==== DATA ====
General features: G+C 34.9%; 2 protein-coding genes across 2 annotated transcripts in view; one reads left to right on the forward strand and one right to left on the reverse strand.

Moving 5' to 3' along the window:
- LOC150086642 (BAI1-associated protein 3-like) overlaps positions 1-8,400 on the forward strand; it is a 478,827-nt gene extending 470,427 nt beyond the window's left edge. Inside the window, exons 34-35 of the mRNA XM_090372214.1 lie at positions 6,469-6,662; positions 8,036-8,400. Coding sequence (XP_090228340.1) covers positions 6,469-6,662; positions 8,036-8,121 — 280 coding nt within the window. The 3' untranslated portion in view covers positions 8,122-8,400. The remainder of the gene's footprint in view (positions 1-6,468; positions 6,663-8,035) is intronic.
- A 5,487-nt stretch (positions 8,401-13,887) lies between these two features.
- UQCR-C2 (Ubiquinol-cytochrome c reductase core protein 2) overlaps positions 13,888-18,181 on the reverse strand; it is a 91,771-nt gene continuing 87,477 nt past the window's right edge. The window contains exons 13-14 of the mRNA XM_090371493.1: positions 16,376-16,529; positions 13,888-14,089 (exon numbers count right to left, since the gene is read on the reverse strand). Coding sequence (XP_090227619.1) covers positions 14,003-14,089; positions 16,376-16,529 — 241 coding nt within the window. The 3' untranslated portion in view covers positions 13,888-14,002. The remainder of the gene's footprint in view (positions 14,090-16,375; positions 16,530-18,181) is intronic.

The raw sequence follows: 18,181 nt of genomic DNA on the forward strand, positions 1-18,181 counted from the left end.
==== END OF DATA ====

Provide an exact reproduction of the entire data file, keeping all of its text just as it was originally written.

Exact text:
General features: G+C 34.9%; 2 protein-coding genes across 2 annotated transcripts in view; one reads left to right on the forward strand and one right to left on the reverse strand.

Moving 5' to 3' along the window:
- LOC150086642 (BAI1-associated protein 3-like) overlaps positions 1-8,400 on the forward strand; it is a 478,827-nt gene extending 470,427 nt beyond the window's left edge. Inside the window, exons 34-35 of the mRNA XM_090372214.1 lie at positions 6,469-6,662; positions 8,036-8,400. Coding sequence (XP_090228340.1) covers positions 6,469-6,662; positions 8,036-8,121 — 280 coding nt within the window. The 3' untranslated portion in view covers positions 8,122-8,400. The remainder of the gene's footprint in view (positions 1-6,468; positions 6,663-8,035) is intronic.
- A 5,487-nt stretch (positions 8,401-13,887) lies between these two features.
- UQCR-C2 (Ubiquinol-cytochrome c reductase core protein 2) overlaps positions 13,888-18,181 on the reverse strand; it is a 91,771-nt gene continuing 87,477 nt past the window's right edge. The window contains exons 13-14 of the mRNA XM_090371493.1: positions 16,376-16,529; positions 13,888-14,089 (exon numbers count right to left, since the gene is read on the reverse strand). Coding sequence (XP_090227619.1) covers positions 14,003-14,089; positions 16,376-16,529 — 241 coding nt within the window. The 3' untranslated portion in view covers positions 13,888-14,002. The remainder of the gene's footprint in view (positions 14,090-16,375; positions 16,530-18,181) is intronic.

The raw sequence follows: 18,181 nt of genomic DNA on the forward strand, positions 1-18,181 counted from the left end.